There are parallels in the methods used to oppose internment during the First and Second World Wars, and immigration detention in the current period. A thread running throughout the history of detention is the role played by those detained in protesting their situation. In November 1914, internees staged a protest about overcrowding and food at Cunningham’s camp on the Isle of Man. The military guard responded by opening fire and killing 5 internees. Historian Wendy Webster suggests [p24] that internees in the Second World War used the knowledge that their letters would be read by censors as a way to protest the conditions of internment to the authorities. Similar modern iterations of resistance include periodic protests inside detention centres, the recent hunger and work strike at Yarl’s Wood, and self-advocacy through websites such as Detained Voices. Parliamentarians past and present have used their platform to speak out against detention policy: Eleanor Rathbone, the “MP for refugees”, was the most consistent anti-internment activist in the Second World War, and Labour MP Paul Blomfield has recently been recognised as a “champion” against detention.
It is arguably in the narratives used to critique internment/detention that there lie the strongest resonances between the past and today. Even in the broadly pro-internment climate of the First World War, there was unwillingness to intern women, and the issue of women remains a strong component of modern anti-detention campaigning.
Much emphasis was placed in anti-internment activism in the Second World War on the identity of those detained being refugees. This focus on people fleeing persecution persists in the modern period, despite the fact that fewer than half of those detained are people who have claimed asylum. The discussion today of the “contribution” of migrants also echoes the earlier periods, with François Lafitte’s 1940 “The Internment of Aliens” listing the distinguished individuals included in those detained, and ‘contribution potential’ even being a factor in the release process.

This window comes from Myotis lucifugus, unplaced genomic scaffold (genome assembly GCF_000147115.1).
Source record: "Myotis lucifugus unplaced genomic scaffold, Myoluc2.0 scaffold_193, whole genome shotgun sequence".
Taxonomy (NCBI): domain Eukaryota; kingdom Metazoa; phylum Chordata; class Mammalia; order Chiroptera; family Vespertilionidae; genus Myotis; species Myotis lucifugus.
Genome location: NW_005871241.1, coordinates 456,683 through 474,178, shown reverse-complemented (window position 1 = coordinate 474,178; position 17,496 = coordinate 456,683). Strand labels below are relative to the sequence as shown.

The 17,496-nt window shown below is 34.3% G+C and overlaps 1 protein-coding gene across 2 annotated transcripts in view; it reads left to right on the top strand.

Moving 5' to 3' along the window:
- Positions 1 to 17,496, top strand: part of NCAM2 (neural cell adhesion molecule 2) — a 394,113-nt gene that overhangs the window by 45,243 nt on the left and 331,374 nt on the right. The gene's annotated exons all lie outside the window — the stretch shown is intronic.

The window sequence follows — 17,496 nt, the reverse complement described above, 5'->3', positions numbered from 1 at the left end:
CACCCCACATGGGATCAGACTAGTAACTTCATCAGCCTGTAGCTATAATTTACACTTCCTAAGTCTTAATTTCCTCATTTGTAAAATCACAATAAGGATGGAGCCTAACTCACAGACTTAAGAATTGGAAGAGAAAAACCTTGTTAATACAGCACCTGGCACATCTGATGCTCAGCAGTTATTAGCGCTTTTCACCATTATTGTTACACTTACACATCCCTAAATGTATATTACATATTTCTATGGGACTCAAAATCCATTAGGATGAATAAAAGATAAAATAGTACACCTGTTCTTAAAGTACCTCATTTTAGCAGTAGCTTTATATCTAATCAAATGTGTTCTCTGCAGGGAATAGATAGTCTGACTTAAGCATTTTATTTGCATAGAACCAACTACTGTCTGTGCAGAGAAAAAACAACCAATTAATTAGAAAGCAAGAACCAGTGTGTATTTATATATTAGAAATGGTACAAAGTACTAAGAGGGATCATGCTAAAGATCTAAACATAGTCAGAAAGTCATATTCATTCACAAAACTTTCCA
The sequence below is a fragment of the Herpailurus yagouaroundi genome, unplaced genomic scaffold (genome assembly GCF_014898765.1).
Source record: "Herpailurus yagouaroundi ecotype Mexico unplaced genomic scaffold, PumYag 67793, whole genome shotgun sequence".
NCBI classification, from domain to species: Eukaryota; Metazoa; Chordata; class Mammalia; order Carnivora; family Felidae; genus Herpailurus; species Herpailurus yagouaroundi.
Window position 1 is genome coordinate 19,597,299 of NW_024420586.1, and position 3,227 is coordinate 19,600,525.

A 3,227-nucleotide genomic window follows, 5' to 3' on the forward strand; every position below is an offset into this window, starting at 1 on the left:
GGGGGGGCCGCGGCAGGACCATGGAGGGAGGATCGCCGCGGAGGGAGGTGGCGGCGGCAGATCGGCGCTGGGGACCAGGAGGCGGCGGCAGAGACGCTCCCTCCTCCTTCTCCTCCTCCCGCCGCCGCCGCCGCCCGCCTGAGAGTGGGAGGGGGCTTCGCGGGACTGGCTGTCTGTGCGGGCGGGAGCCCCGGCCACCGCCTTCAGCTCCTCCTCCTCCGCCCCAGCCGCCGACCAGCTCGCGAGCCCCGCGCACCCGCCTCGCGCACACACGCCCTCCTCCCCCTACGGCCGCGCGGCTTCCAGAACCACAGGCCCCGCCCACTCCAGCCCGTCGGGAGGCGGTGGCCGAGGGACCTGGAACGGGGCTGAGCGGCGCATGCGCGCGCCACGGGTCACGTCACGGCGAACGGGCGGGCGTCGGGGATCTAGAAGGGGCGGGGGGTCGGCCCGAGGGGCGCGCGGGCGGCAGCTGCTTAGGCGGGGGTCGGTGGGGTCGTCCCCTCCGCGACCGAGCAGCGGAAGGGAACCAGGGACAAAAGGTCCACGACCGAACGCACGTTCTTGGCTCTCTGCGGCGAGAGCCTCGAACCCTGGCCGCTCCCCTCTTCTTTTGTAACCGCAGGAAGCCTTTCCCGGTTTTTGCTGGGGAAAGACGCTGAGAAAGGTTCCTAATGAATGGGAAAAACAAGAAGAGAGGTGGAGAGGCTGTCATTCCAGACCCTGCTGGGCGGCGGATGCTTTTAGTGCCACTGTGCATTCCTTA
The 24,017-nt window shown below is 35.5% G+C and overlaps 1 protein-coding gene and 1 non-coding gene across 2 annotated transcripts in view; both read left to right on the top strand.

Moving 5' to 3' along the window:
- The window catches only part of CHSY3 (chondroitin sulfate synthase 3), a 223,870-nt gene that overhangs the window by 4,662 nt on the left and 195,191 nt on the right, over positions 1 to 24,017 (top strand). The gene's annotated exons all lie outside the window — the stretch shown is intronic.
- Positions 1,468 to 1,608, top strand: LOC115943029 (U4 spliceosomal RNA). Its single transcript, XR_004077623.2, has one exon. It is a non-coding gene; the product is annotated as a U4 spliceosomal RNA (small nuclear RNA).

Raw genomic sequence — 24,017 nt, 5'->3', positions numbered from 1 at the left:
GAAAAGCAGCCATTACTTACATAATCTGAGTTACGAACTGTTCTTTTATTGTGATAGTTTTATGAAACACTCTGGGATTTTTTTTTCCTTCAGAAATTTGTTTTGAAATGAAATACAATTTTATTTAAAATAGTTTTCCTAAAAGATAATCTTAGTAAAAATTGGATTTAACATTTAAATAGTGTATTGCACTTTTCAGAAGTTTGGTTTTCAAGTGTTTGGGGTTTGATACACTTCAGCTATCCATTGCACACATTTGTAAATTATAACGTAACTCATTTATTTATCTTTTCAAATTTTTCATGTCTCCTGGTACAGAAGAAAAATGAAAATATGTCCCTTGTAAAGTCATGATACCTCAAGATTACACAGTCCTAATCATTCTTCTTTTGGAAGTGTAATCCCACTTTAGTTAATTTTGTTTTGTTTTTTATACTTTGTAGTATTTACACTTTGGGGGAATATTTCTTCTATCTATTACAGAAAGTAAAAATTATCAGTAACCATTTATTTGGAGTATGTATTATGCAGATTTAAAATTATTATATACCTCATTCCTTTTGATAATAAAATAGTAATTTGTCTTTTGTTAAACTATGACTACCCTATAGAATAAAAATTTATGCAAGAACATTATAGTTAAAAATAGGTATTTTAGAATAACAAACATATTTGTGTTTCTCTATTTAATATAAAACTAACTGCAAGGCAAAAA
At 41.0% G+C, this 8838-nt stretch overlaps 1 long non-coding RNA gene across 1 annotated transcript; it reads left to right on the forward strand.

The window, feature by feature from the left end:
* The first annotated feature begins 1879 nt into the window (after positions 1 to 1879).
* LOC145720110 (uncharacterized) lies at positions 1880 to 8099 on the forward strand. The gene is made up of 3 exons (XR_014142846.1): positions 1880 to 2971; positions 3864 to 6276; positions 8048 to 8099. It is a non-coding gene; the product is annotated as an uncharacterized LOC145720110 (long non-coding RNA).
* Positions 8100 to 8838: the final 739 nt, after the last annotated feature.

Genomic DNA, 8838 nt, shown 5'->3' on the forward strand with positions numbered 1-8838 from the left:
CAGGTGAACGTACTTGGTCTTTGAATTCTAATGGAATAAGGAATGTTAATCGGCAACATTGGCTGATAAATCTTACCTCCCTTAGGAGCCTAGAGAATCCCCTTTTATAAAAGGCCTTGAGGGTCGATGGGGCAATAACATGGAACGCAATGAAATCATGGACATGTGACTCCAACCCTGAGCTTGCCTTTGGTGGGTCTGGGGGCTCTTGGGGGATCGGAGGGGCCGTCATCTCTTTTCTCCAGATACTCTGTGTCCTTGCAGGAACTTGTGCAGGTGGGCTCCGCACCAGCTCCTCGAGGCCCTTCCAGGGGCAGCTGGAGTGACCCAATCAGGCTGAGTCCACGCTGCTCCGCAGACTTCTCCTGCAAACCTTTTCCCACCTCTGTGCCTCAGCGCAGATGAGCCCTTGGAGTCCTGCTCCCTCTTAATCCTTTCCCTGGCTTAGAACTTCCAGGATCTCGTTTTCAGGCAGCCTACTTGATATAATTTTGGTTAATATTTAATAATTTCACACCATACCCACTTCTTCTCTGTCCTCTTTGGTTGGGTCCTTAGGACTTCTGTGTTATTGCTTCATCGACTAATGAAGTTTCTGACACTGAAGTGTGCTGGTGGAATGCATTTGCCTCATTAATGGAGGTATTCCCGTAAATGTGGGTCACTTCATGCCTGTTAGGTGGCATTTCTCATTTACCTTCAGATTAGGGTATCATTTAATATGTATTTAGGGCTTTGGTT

Although much anti-internment advocacy focussed on the poor conditions in which people were held, rather than the act of holding them (as with anti-detention campaigning today), the policy as a whole did also receive criticism. A recurring theme both historically and in the modern period is that internment/detention is ‘against British values’. The former Lord Provost of Glasgow, Sir Daniel Macaulay Stevenson, wrote a public letter in 1916 stating that full-scale internment was “absolutely anti-British and contrary to all our traditions”. In the House of Commons debate on refugees on 10 July 1940, Major Cazalet referred to the “totally un-English attitude” that encouraged mass internment, and called upon “the tradition of this island for many centuries to give a welcome and asylum to all those who were persecuted in other lands”. Many anti-internment spokespeople pointed out the inherent problem of positioning Britain as a land of freedom (as opposed to the oppression and persecution of Nazi Germany), when it practised the policy of internment of – among others – Jewish refugees. Contemporary parliamentary opponents of immigration detention have also stated that immigration detention is in breach of the British values of “fairness and due process” in relation to the tradition of habeas corpus (a measure intended to prevent unlawful imprisonment).
Today’s anti-detention campaigners can perhaps take hope from the mixed public opinion towards internment even during the extreme conditions of a world war. They can look to the fact that moments exposing the impact of these policies on people’s lives – the Arandora Star in 1940; the Windrush scandal today – can rapidly change government practice.